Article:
Stylish direction only does so much to save a convoluted, dull story.
“Who wouldn’t like such an alluring game?”
Internally, I really wished this film would be about three people who each encapsulated one of those personality types, not unlike The Good, the Bad and the Ugly, or even Kim Jee-Woon’s wonderful Korea-set homage. It might be, but I’d have a hard time placing Chen (Vicky Chen), 15-year-old daughter to politically-important antique dealer Madame Tang (Kara Hui) in either of those roles. Chen is being raised by her mother to be a socialite, and to entertain, much to the disapproval of her sister Ning (Wu Ke-xi), who has suffered due to it.
The family entertain and deal with many high-ranking government types, with each member doing their part – Chen serves as a handmaiden, Ning as the charmer and Madame Tang as the calculated, cruel mistress of it all. Things in their lives take a sharp turn for the worst when a land deal organised by Madame Tang goes south, and the entire family of a close friend is murdered, and in a world of scandals and corruption, anything can happen.
This wasn’t an easy film to summarise, because frankly I had no idea what was happening as it was happening. Or rather, I had no idea why any of this was happening, or how it fit into the larger story.. Maybe it’s just me, who knows, but The Bold – as I’ll abbreviate it – simply felt like it was trying too hard to be cool, leaving it less time to be actually coherent. There’s definitely the semblance of something going on, as even if you don’t quite fit the pieces together you can feel the escalation, and for that it’s pretty well made, but there’s only so much slightly vague dialogue about land purchases one can listen to before switching off.
The plot is definitely there, and it certainly seems interesting but The Bold is a film that seems to have a quota of characters we can’t connect to. Every time it looks like we might get attached to somebody, the scene shifts somewhere or we’re introduced to a handful of new, equally robotic characters. No one in this film really feels human, but rather like advanced AI that have studied human behaviour and think they have it down just right. It’s damn near impossible to give a damn about anyone, so the audience is left wondering why they should at all in the first place.
So what are the movie’s good attributes? It’s stylish as all hell, with gorgeous lighting, sets and costumes all around, making this is a very beautiful movie to watch. Throw in some expertly-shot cinematography and The Bold becomes a film that oozes the visual sophistication it wishes it had in its storytelling. Director Yang Ya-che knows what looks good, and how to make the audience feel as important, wealthy and shady as the main characters. But great visuals don’t make a great film by themselves. It’s a shame because there’s a good story there: the sort that would make some excellent prestige TV. It’s easily comparable to House of Cards in the way it portrays what people will do for political and social power, but where it differs massively is that The Bold feels less visually cold, and emphasises the threat to the characters early on through some top-notch filmmaking and acting.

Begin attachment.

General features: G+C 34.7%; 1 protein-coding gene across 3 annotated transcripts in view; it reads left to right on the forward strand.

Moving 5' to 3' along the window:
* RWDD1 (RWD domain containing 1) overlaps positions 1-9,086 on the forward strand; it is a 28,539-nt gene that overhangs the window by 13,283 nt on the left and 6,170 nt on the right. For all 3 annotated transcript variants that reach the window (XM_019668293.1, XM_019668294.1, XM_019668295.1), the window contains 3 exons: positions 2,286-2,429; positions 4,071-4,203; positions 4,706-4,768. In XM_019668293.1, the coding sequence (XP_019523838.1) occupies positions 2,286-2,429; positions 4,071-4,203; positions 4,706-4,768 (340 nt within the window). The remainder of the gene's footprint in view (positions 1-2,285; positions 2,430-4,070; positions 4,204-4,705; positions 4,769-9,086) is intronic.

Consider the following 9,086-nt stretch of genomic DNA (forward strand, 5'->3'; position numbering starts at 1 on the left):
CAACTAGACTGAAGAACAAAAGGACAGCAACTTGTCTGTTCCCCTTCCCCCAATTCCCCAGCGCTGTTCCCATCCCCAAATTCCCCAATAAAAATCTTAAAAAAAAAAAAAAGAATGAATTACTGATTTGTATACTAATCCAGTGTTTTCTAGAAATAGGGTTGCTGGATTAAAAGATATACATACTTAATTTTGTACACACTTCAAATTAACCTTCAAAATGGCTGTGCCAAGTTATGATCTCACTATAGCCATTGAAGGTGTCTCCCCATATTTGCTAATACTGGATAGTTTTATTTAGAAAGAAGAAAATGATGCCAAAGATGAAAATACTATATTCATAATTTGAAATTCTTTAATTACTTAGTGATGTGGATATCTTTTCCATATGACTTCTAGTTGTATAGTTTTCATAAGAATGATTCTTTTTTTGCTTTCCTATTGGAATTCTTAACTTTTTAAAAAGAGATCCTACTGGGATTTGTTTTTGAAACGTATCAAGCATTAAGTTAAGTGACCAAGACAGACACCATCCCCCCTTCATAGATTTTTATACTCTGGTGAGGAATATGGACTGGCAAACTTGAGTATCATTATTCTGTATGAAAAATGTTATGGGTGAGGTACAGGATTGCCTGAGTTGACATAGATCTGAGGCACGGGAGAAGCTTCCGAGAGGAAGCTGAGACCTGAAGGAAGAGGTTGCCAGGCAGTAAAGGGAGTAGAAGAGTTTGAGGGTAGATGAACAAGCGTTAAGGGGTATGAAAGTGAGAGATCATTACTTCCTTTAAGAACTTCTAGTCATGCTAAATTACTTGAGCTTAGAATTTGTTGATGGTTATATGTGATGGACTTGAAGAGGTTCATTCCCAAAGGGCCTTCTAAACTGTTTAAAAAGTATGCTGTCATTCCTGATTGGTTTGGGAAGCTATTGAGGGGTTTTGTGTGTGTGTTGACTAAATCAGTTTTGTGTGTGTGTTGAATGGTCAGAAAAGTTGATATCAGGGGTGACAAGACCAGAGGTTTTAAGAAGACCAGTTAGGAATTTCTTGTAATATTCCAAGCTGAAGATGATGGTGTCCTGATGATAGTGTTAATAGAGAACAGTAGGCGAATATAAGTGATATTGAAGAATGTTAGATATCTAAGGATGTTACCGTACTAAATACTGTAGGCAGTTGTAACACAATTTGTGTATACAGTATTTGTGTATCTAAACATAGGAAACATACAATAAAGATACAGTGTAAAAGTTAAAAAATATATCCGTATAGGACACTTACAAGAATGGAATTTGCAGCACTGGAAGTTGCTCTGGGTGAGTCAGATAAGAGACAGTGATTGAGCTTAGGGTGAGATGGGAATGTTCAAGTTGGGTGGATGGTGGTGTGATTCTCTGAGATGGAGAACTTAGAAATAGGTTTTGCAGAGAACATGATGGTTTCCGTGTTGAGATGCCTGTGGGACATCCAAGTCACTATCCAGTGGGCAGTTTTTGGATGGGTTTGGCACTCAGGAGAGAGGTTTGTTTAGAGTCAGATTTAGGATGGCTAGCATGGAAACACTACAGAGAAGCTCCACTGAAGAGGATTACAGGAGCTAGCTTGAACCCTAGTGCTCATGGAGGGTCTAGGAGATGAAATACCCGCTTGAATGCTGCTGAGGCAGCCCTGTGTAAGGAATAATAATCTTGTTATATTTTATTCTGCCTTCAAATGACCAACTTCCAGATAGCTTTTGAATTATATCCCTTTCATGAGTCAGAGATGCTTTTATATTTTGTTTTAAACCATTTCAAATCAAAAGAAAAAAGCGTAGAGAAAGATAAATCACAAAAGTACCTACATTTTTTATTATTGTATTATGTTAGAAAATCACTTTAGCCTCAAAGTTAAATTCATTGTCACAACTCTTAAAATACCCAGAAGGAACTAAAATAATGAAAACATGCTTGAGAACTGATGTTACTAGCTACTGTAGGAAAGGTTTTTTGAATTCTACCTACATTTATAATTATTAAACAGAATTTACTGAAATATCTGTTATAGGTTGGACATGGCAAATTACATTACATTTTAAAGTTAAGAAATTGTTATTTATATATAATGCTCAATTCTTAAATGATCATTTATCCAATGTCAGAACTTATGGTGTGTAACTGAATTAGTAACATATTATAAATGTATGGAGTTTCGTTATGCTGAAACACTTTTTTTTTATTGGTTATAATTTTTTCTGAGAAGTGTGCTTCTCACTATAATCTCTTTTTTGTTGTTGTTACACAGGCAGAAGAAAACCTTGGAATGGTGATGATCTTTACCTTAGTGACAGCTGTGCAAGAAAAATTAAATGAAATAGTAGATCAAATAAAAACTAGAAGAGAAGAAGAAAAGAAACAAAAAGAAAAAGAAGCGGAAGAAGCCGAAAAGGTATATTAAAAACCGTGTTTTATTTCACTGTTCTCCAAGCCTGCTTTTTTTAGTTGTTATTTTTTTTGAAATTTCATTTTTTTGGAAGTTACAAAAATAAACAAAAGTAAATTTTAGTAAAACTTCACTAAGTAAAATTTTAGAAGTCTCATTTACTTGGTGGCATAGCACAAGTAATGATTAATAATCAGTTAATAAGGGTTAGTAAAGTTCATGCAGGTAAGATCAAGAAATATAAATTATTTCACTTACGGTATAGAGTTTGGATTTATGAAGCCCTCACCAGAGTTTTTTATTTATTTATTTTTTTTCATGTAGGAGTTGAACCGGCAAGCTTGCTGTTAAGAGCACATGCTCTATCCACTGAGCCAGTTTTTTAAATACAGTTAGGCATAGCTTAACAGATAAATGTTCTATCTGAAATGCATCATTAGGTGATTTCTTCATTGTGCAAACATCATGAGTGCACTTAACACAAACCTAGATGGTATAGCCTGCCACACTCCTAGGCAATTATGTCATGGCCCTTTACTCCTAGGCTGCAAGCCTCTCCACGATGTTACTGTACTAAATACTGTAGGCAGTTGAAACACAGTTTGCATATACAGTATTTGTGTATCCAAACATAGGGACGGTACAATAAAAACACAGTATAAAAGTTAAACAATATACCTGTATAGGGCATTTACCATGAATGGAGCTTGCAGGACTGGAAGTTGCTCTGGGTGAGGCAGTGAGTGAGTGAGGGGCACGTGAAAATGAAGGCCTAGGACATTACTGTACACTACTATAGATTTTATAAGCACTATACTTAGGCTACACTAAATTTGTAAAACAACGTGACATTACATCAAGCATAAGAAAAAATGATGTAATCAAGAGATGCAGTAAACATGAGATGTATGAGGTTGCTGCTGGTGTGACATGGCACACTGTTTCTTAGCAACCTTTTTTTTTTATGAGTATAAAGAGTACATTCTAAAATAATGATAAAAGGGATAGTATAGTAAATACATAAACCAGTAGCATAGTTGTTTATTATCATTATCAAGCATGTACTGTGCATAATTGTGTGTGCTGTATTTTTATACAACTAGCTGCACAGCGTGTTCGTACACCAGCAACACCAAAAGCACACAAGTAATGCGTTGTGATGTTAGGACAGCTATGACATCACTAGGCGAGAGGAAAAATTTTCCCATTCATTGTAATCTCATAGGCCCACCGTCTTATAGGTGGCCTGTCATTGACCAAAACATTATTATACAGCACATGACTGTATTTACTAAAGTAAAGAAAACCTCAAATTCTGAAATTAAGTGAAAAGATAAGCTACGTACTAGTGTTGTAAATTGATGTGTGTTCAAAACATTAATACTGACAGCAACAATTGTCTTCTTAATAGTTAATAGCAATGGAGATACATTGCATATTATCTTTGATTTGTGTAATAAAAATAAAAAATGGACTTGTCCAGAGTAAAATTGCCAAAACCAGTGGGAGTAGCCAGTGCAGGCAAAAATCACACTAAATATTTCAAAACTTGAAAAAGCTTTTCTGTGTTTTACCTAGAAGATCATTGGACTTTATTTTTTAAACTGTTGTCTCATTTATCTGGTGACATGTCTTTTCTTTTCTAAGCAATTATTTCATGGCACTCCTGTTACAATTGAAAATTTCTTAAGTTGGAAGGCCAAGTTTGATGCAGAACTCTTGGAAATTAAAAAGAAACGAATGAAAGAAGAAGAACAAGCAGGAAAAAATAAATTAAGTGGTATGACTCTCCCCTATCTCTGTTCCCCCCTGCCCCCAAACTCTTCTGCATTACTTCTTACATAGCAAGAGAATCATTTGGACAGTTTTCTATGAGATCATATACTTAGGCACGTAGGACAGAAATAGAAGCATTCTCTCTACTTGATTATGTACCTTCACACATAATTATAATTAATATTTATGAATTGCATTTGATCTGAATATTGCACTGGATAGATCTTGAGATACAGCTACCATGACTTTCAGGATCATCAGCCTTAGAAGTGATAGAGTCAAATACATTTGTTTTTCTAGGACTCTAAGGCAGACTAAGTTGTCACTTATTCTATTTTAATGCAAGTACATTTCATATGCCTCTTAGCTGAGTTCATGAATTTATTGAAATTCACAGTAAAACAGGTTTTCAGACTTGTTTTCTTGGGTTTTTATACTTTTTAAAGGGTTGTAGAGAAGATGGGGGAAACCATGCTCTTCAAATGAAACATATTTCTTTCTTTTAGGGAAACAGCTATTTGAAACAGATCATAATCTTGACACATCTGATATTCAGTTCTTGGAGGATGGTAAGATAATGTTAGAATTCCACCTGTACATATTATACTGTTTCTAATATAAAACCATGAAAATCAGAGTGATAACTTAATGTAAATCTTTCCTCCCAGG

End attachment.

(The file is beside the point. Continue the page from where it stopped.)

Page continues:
Kudos to Wu Ke-xi as Ning, whose turmoil is heartbreakingly well-rendered, and she along with the rest of the cast are a good portion of the reason why this film is still very watchable. You know: when weird shit doesn’t keep happening like the occasional clips of two lute players, who appear like spirits to keep the audience entertained. There’s no obvious reasoning for their appearances in The Bold, but they’re frequent enough that at least you’re kept entertained. It’s almost like director Yang knew that his film didn’t make a tonne of sense, or else why did he create two characters who are there to remind us how to feel, and what’s been happening?
As it stands The Bold is a weird little time that won’t make for the most satisfying of viewing experiences, but keeps itself interesting and sleazy enough to draw an audience’s attention and keep them. There are definitely better movies with similar themes, and it’s hard to tell what The Bold does that’s better than others. It’s just sort of OK that might be better on second viewing, when you know what to look for and what attention to be paying. At the end of the day, though, murder and sex can only really keep your attention for so long. Maybe they could have thrown some more in there.
Verdict: Unnecessarily complicated storytelling clashes with a sleek, simple visual style in a film that’s a mess, but an entertaining one.
Overall entertainment: 5.5/10
Violence: Needed way more/10
Runaway horses: One, but they show it like a thousand times
Broken Buddha: Clearly signifies nothing but bad luck
The Bold, The Corrupt and the Beautiful (2018)
Also known as: 血觀音, Guanyin in blood
Mandarin, Hokkien, Cantonese, Japanese
Director: Yang Ya-che
Writer: Yang Ya-che
Kara Hui – Madame Tang
Wu Ke-xi – Tang Ning
Vicky Chen – Tang Chen
Sally Chen – Director
Wen Chen-ling – Lin Pien-pien
Ko Chia-yen – Tang Chen
Moon Wang – Wife of county magistrate
Carolyn Chen – Assistant of city councillor
Mariko Okubo – Legislator Lin’s wife
Jun Fu – Police officer Liao
Ting Chiang – Secretary-general
Yin Chao-te – Legislator Lin
Showlen Maya – Singer
Ying Wei-min – Gu Xianzong
Shih Ming-shuai – Duan Yi
Kenny Yan – Jiayuan
Lee Chuan – Tang Chen’s assistant